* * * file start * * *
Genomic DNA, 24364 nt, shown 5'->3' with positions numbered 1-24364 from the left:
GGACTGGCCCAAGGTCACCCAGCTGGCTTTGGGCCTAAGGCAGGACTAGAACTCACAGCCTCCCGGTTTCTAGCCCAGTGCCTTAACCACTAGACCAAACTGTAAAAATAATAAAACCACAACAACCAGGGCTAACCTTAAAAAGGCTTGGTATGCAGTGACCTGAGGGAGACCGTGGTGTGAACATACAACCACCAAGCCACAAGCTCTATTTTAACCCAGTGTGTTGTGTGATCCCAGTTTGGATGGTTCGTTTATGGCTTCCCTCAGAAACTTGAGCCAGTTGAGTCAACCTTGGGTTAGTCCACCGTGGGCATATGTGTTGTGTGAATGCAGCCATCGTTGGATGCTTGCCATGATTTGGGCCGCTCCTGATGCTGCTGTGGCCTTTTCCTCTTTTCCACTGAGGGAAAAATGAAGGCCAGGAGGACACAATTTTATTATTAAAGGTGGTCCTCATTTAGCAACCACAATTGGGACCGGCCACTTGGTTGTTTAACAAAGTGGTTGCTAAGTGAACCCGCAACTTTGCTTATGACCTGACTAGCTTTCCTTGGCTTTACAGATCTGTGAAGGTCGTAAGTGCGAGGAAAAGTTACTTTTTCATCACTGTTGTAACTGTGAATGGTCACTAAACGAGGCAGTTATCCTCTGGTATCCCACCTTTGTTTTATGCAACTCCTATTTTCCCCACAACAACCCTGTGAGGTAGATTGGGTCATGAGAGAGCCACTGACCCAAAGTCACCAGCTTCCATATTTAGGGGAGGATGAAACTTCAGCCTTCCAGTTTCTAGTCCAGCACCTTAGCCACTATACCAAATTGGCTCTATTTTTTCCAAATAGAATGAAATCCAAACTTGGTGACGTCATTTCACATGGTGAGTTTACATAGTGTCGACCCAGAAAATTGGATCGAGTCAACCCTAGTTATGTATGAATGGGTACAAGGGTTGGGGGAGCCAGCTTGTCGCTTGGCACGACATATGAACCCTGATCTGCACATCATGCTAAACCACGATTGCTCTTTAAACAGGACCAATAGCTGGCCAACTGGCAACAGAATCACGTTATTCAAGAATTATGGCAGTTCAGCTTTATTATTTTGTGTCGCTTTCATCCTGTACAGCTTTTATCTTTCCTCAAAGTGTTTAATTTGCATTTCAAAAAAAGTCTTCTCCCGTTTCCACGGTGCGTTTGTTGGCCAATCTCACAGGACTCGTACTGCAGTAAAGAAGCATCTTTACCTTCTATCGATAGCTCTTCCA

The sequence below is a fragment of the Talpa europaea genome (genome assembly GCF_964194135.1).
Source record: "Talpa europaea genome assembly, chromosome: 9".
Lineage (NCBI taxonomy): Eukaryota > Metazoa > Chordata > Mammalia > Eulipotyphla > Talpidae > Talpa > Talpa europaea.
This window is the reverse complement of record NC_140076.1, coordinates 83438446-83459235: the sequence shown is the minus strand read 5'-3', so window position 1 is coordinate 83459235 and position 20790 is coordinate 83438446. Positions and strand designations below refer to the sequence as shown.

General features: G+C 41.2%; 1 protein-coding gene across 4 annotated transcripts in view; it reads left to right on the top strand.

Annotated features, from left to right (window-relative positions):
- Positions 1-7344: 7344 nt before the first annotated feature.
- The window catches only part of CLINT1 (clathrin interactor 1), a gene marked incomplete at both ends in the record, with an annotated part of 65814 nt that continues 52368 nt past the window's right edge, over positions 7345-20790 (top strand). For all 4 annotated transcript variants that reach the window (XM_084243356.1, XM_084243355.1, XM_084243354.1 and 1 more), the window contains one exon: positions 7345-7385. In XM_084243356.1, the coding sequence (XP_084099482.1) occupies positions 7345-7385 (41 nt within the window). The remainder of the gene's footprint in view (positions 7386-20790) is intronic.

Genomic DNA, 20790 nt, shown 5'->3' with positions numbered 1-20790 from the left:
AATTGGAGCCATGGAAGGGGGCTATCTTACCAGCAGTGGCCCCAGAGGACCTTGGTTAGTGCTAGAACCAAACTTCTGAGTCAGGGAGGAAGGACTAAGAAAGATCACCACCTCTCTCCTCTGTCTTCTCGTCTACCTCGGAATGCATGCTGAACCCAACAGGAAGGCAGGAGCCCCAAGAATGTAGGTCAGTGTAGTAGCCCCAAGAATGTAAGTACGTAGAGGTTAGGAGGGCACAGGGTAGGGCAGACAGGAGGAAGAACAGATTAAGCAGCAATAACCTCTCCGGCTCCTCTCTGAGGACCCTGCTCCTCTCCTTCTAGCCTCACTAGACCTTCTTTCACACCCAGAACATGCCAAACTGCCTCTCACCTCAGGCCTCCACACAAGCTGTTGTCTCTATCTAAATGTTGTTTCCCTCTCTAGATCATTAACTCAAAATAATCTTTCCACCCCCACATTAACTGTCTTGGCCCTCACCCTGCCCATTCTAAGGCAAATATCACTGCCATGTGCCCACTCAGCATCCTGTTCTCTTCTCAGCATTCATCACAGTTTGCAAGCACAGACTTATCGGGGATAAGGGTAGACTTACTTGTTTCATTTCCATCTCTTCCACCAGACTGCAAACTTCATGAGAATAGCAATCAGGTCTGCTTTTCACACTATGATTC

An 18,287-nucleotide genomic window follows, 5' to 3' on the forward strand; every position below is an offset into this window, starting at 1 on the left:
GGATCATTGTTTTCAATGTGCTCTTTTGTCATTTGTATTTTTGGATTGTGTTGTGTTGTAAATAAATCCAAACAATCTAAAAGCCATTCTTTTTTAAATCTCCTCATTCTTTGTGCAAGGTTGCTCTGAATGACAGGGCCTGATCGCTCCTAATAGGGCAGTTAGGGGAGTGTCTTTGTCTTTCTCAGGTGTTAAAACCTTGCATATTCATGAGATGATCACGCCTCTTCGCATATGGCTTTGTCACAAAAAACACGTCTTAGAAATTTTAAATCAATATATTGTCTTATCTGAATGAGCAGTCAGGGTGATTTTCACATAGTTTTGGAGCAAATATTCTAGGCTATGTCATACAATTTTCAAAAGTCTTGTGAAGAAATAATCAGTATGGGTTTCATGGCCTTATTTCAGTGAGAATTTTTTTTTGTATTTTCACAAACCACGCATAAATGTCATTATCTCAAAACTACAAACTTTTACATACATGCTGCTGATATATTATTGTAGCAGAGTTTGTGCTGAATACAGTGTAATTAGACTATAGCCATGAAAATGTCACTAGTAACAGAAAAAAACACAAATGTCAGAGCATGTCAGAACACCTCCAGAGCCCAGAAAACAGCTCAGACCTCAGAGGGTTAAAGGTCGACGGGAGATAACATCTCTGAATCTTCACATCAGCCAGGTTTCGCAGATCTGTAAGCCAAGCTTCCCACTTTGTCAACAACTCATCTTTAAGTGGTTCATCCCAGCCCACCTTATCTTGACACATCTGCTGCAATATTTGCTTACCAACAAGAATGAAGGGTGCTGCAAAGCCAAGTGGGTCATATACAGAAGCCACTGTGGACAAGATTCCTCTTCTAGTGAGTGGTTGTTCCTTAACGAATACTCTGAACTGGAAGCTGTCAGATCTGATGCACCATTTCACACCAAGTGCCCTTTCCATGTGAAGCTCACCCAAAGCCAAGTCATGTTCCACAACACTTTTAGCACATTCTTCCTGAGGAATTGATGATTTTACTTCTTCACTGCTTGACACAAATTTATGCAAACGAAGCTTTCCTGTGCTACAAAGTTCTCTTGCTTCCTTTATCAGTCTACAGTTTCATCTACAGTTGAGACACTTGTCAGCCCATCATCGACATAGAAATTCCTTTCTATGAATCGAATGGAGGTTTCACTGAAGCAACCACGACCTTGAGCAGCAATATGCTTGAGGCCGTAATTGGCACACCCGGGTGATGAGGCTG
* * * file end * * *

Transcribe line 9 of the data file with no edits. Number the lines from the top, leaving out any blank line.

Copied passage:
- Positions 1-7344: 7344 nt before the first annotated feature.